During the holidays, we’re not only thankful for family, we’re grateful for neighbors. This year, our neighbors we’re helpful as always, especially when our oven caught fire on Thanksgiving.

A few days before the feast, I called Norm and Ruth. I had to take the tarnish off the candlesticks and we were out of silver polish. I couldn’t see buying a whole container when I could borrow. Besides I had a bargaining chip.

When I asked Ruth for the silver polish, I offered to return her furniture polish we had borrowed ten years ago. While we were exchanging polishes, Norm came in after a fruitless search of store shelves for Allspice. I assured Ruth I’d come to their rescue.

Searching for the spice gave me an excuse to delve into my favorite area of scientific study: kitchen archeology. I unearthed no less than five containers of sprinkles; tiny jars of nutmeg and a lifetime supply of paper shells for cupcakes. I even found Allspice.

Meanwhile, we discovered we had a self-cleaning oven. By the time, we slid in the roasting pan containing a 26-pound turkey; the oven was spick and span. We also tried something different with the turkey – we read the directions. They recommended slathering the bird with vegetable oil.

Not long after the turkey starting cooking, a thin haze filled the kitchen. We couldn’t figure out why the inside of our oven looked like a foggy day in London town but we kept cooking. When our guests arrived, they noticed the smokiness and did not object to open windows and doors. Obviously, they preferred hypothermia to asphyxia.

Then the big moment came. When we slid the roasting pan out, there was a whoosh and suddenly flames were shooting up from some dark liquid on the bottom of the oven. I was ready to scream like a little girl when my wife quickly doused the flames with flour.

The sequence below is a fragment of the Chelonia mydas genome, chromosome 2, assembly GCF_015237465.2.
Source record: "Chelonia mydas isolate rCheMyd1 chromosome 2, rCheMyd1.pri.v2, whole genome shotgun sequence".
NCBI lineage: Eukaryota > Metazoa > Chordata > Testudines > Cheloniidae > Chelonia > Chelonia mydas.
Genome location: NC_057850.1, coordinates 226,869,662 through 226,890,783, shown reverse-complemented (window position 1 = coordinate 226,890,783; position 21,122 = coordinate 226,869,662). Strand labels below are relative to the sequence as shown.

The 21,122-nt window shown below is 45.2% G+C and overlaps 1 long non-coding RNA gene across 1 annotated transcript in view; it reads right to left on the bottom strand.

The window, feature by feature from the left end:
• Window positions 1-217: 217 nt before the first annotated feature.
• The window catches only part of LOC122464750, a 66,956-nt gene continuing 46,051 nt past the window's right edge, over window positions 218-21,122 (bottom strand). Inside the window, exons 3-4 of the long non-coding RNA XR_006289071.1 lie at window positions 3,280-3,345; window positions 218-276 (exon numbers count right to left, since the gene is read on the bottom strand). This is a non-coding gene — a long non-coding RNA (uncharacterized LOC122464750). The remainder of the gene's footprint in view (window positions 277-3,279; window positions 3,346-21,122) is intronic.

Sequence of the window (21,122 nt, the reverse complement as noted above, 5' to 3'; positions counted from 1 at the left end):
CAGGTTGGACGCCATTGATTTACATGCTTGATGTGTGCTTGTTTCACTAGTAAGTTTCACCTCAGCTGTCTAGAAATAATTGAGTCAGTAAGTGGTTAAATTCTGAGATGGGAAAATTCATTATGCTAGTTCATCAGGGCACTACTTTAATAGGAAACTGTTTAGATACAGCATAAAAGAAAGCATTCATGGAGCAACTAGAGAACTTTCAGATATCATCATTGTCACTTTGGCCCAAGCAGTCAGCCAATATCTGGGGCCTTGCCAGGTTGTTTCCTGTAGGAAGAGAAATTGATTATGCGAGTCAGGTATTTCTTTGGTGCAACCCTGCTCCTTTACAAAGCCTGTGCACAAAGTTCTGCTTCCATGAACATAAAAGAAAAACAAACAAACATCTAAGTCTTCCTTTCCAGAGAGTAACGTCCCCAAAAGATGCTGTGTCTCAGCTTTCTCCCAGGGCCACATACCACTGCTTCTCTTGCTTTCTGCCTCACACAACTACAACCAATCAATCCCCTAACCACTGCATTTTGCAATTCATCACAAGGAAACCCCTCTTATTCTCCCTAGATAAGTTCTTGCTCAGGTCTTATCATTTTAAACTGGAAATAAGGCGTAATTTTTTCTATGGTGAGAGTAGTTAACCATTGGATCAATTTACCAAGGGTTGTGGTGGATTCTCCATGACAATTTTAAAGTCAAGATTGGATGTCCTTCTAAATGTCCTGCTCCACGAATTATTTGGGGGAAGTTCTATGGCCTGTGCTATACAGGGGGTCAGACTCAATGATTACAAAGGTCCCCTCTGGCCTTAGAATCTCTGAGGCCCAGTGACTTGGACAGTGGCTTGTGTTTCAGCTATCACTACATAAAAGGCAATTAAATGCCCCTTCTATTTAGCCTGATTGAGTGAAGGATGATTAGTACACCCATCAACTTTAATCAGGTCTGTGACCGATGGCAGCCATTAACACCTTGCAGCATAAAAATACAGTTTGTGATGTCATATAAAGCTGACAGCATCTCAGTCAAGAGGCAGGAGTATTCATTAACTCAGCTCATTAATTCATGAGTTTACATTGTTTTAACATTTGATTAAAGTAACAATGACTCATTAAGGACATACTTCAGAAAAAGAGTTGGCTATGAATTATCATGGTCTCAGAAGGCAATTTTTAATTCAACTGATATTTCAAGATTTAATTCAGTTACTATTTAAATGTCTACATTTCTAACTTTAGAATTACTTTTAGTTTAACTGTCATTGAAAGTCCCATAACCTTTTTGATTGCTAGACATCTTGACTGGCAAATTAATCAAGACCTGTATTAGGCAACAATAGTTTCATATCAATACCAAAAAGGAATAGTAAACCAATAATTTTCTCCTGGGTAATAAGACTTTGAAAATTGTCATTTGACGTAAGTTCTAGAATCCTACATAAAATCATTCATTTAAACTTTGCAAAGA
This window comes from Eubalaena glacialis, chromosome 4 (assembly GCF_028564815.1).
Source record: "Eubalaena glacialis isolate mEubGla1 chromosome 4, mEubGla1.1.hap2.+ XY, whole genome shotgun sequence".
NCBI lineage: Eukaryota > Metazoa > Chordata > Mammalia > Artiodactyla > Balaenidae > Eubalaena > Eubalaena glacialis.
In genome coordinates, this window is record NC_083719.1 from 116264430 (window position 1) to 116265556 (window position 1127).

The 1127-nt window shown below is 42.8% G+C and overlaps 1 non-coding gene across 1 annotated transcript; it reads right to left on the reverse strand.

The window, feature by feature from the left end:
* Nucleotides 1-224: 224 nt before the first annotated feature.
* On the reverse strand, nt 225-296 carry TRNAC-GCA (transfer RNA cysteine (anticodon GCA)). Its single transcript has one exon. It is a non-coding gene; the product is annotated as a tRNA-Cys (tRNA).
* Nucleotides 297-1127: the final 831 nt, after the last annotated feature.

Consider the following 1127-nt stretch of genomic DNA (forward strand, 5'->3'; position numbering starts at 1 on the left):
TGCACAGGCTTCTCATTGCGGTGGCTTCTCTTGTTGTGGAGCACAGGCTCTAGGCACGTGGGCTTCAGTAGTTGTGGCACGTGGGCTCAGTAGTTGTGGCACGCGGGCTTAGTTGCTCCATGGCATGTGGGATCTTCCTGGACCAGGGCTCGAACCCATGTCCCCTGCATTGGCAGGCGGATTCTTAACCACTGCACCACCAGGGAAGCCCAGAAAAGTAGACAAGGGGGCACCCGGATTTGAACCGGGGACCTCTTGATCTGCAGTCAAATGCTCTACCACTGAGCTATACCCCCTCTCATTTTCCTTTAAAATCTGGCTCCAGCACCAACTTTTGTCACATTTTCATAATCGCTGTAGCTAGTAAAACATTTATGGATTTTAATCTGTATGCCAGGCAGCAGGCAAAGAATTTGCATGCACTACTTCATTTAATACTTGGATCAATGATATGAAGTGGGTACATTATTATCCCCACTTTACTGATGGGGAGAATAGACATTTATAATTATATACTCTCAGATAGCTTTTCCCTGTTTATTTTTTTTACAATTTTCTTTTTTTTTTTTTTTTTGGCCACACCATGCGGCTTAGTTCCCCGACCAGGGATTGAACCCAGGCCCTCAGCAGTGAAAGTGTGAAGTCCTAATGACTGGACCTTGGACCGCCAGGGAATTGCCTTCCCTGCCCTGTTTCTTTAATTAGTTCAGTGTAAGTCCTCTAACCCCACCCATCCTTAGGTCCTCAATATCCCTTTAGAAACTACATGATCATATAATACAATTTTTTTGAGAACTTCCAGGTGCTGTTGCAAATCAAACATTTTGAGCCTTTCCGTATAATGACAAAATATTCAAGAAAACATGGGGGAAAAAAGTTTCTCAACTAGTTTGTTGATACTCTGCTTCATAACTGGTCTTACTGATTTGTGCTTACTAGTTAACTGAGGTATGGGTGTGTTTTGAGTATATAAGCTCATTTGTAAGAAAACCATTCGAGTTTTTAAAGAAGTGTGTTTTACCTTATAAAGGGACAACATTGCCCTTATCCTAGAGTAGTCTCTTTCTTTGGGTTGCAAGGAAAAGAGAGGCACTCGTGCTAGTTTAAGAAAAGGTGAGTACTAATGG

Catastrophe avoided. But what about the sweet potato casserole we had to bake? If there had been no sweet potato casserole at the First Thanksgiving, the feast would have been a fiasco and the Pilgrims would have sailed back to England.

In my panic, I called Ruth. “What do you want,” she answered sweetly, “You only call when you want something.” This implied that I only thought about myself, when actually I was worried about my other neighbors because their families live far away. I later learned that they had greatly enjoyed their Thanksgiving tuna fish, which they call “turkey of the sea.”

Anyway, Ruth and Norm let us use their oven and dinner was saved. In fact, everything turned out warm, juicy and tasty. You know, you just can’t beat the flavor of smoked turkey. And, Ruth, I had no idea that Allspice container was dated 1997.

John Rice is a columnist/private detective, who has seen his business and family thrive in Forest Park. He thoroughly enjoys life in the village and still gets a thrill smelling Red Hots, watching softball and strolling through cemeteries.